Computer programmer and artist Mark David Hosale is working with the Los Angeles architect Jean-Michel Crettaz to create Quasar 4.0, a massive, web-like sound and light sculpture some eighty feet long; it will sit in the museum’s gallery at the centre of the exhibition. The sculpture is made up of an array of crystalline elements and fibre-optic strands, which are supported by an intricate metallic substructure inspired by quantum loops. Resembling an octopus, it is an advanced composite of systems that measures and processes information from three different sources. First is the body heat of viewers in the gallery, which will form an interactive base that activates sound and colour aspects of the structure. Second is meteorological information from three weather stations in the Antarctic, which includes data streams and observations from the year prior to the exhibition. Third is geological information that cartographers have been extracting from the nearby 1.8 million hectares of protected greenbelt land in southern Ontario – the largest greenbelt in the world and one of the most innovative strategies for combating the effects of climate change. Connected to the sculpture is a triptych of screens that provide tangible information (descriptions, maps, photographs, visualizations) that feeds into the Quasar 4.0 archival network, where past and future come together.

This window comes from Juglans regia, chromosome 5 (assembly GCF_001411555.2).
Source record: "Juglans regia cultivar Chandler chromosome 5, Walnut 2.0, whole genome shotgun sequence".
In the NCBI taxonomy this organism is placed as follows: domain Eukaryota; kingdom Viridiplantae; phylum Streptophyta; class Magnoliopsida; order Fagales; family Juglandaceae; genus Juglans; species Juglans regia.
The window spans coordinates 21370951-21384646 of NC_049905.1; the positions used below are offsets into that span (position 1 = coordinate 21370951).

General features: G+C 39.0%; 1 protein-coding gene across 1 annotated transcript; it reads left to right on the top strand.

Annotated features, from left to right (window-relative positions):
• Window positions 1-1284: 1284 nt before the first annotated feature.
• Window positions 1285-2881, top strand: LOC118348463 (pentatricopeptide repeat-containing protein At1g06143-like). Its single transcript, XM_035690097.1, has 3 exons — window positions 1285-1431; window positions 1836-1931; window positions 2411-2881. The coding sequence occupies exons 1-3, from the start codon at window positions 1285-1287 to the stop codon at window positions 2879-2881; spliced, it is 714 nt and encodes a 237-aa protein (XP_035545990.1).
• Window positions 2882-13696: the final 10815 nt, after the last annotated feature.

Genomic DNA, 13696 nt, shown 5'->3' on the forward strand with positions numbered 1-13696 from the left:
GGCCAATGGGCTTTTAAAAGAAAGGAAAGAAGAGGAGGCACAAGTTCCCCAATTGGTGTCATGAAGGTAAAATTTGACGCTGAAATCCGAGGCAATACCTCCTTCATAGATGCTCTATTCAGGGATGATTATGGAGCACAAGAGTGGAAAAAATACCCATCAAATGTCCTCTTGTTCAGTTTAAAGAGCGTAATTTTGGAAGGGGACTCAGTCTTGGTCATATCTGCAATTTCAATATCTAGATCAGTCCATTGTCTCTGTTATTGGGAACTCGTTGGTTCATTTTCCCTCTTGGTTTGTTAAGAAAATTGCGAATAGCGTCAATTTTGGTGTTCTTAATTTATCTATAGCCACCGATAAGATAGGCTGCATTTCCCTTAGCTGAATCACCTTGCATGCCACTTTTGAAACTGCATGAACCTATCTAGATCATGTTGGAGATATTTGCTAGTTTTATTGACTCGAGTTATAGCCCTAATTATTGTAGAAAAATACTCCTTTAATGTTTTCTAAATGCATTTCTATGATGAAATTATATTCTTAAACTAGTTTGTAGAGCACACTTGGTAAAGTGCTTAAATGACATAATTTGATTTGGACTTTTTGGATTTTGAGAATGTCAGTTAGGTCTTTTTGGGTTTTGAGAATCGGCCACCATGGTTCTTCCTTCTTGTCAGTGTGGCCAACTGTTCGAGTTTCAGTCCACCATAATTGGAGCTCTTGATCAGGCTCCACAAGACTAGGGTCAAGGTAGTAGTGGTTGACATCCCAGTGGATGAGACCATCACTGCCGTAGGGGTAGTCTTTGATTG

Indeed, this exhibition transforms the museum into a robust network – one that is not simply about safeguarding the past behind glass vitrines for passive viewers to look at. Land/Slide: possible futures will open a gateway between past and future. It will create a space of multiple interactions between virtual and real cartographies – from the micrological elements of located stories of migration and indigenous voices to cosmological visualizations of geological data that tell us about our planet in transition.